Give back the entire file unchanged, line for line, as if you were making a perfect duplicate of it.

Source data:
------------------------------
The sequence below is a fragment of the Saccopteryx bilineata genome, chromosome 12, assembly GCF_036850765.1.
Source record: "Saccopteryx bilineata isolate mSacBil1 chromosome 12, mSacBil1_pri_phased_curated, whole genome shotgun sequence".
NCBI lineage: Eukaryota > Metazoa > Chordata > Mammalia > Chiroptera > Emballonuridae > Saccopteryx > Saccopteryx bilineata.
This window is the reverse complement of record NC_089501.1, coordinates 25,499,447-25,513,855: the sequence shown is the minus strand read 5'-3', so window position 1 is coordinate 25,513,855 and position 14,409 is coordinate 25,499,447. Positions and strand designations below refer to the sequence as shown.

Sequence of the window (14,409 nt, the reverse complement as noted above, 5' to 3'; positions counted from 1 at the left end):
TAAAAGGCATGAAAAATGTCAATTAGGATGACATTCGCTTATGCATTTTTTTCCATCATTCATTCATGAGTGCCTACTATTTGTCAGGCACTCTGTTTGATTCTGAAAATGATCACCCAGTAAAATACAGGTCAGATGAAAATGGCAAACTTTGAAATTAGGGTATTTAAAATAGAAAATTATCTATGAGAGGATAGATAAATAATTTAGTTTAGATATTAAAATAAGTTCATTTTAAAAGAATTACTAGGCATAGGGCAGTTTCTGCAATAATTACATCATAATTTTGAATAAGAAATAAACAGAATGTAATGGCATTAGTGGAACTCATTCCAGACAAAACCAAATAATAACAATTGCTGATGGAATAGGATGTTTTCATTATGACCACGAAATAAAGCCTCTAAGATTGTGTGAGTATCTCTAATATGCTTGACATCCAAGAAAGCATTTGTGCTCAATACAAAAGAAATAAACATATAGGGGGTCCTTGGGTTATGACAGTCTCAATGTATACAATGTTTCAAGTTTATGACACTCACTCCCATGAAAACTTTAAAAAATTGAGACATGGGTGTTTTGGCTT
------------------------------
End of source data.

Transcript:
The sequence below is a fragment of the Saccopteryx bilineata genome, chromosome 12, assembly GCF_036850765.1.
Source record: "Saccopteryx bilineata isolate mSacBil1 chromosome 12, mSacBil1_pri_phased_curated, whole genome shotgun sequence".
NCBI lineage: Eukaryota > Metazoa > Chordata > Mammalia > Chiroptera > Emballonuridae > Saccopteryx > Saccopteryx bilineata.
This window is the reverse complement of record NC_089501.1, coordinates 25,499,447-25,513,855: the sequence shown is the minus strand read 5'-3', so window position 1 is coordinate 25,513,855 and position 14,409 is coordinate 25,499,447. Positions and strand designations below refer to the sequence as shown.

Sequence of the window (14,409 nt, the reverse complement as noted above, 5' to 3'; positions counted from 1 at the left end):
TAAAAGGCATGAAAAATGTCAATTAGGATGACATTCGCTTATGCATTTTTTTCCATCATTCATTCATGAGTGCCTACTATTTGTCAGGCACTCTGTTTGATTCTGAAAATGATCACCCAGTAAAATACAGGTCAGATGAAAATGGCAAACTTTGAAATTAGGGTATTTAAAATAGAAAATTATCTATGAGAGGATAGATAAATAATTTAGTTTAGATATTAAAATAAGTTCATTTTAAAAGAATTACTAGGCATAGGGCAGTTTCTGCAATAATTACATCATAATTTTGAATAAGAAATAAACAGAATGTAATGGCATTAGTGGAACTCATTCCAGACAAAACCAAATAATAACAATTGCTGATGGAATAGGATGTTTTCATTATGACCACGAAATAAAGCCTCTAAGATTGTGTGAGTATCTCTAATATGCTTGACATCCAAGAAAGCATTTGTGCTCAATACAAAAGAAATAAACATATAGGGGGTCCTTGGGTTATGACAGTCTCAATGTATACAATGTTTCAAGTTTATGACACTCACTCCCATGAAAACTTTAAAAAATTGAGACATGGGTGTTTTGGCTT